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Leadership: Holding Others to Account

by Duncan Brodie

The role of the leader is to get results. Successful leaders recognise that to get the best results as quickly as they can, they need to draw on the full range of skills, experience and expertise of their team. They empower others to deliver. Most of the time people respond but there will be times when others do not deliver. In some cases this might be a recurring pattern.

Holding people to account is essential to your success as a leader and to the success of the organisation's, teams or departments that you lead. Surprisingly, many leaders find it tough to hold others to account. They avoid it in the hope that things will get better or even worse speak to others about the problems with someone rather than the individual who is struggling to deliver. In my experience there are five main reasons why leaders are not as successful at holding others to account:

1. They don't make their expectations clear

2. Relationships become too comfortable

3. They start focusing on their own position rather than on delivering results

4. They don't want to be seen as the bad guy or girl

5. They don't know how to set up accountability

So what can leaders do to become more effective at holding others to account?

Be clear on expectations

Good leaders take the time to explain to others what results they will be held accountable for, make sure that these are written down and understood by the individual being led.

Make rewards and consequences clear

Be crystal clear about the rewards if the individual delivers the results and the consequences if people do not deliver. The latter is particularly important if someone is struggling.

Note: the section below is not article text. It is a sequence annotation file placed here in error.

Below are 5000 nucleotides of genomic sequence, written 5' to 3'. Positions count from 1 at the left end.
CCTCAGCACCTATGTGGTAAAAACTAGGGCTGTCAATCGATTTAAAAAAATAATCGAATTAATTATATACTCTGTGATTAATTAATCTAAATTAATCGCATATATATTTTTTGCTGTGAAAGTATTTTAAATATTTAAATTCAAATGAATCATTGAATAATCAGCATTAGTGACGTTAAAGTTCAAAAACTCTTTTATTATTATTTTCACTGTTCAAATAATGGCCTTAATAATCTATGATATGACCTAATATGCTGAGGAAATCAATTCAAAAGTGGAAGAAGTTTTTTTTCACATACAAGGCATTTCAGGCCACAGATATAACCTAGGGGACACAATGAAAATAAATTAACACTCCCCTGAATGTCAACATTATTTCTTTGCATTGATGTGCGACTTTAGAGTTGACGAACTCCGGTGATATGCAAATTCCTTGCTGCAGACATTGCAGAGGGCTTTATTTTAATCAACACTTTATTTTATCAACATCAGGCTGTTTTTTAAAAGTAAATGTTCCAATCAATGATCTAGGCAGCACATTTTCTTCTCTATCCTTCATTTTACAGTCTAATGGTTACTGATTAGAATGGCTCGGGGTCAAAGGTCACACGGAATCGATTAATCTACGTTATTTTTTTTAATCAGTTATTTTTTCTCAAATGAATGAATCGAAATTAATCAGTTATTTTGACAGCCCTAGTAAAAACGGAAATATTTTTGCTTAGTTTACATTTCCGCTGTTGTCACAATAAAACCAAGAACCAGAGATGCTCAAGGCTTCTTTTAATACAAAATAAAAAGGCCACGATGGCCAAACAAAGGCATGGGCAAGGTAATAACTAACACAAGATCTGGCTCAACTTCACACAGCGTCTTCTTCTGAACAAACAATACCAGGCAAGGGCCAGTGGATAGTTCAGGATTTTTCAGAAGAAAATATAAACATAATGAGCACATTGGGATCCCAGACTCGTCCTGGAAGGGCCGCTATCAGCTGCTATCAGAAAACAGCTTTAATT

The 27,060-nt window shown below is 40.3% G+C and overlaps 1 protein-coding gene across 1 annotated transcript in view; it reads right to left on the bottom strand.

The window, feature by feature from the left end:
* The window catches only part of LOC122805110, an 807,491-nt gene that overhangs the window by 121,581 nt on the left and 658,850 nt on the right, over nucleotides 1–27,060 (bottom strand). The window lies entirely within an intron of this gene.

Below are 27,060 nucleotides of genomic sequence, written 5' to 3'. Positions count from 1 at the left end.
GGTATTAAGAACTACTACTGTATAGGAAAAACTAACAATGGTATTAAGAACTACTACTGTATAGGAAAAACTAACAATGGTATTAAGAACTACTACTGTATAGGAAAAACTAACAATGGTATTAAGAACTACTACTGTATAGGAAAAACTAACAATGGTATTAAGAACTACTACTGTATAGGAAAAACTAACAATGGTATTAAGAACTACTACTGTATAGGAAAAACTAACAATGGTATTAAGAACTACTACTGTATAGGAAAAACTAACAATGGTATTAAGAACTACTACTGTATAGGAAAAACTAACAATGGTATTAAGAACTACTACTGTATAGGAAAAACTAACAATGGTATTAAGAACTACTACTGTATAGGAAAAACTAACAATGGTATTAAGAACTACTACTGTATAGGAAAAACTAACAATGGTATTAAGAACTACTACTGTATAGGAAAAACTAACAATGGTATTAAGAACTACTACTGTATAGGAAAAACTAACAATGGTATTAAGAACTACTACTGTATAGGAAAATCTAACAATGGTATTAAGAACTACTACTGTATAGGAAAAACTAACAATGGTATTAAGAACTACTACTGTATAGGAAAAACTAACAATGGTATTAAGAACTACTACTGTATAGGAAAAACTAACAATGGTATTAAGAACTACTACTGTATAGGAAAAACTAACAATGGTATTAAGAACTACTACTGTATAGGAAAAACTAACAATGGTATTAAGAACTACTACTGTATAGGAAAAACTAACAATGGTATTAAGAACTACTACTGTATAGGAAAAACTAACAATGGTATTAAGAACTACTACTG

Give the support and help to succeed

Successful leaders do not set up others to fail. They provide the support and help to maximise the chances of success. That might be through coaching, mentoring, securing resources or acting as a sounding board.

Stay focussed on results

When leaders lose focus on delivering results, they compromise their own and the organisation's future. To avoid this keep focus on the results.

Keep relationships professional

As a leader you want to be approachable, friendly and supportive. At the same time you don't want to get too close when it comes to relationships that it becomes difficult to make tough calls or deliver bad news.

Bottom line -- getting results is what you are paid for. Don't compromise getting results by failing to hold others to account for what they have agreed to deliver.


Duncan Brodie may be contacted at http://www.goalsandachievements.co.uk

Duncan Brodie of Goals and Achievements Ltd (G&A) works with individuals, teams and organisations to develop their management and leadership capability. Sign up for his free e-course and monthly newsletter at http://www.goalsandachievements.co.uk



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Oct-01-2016



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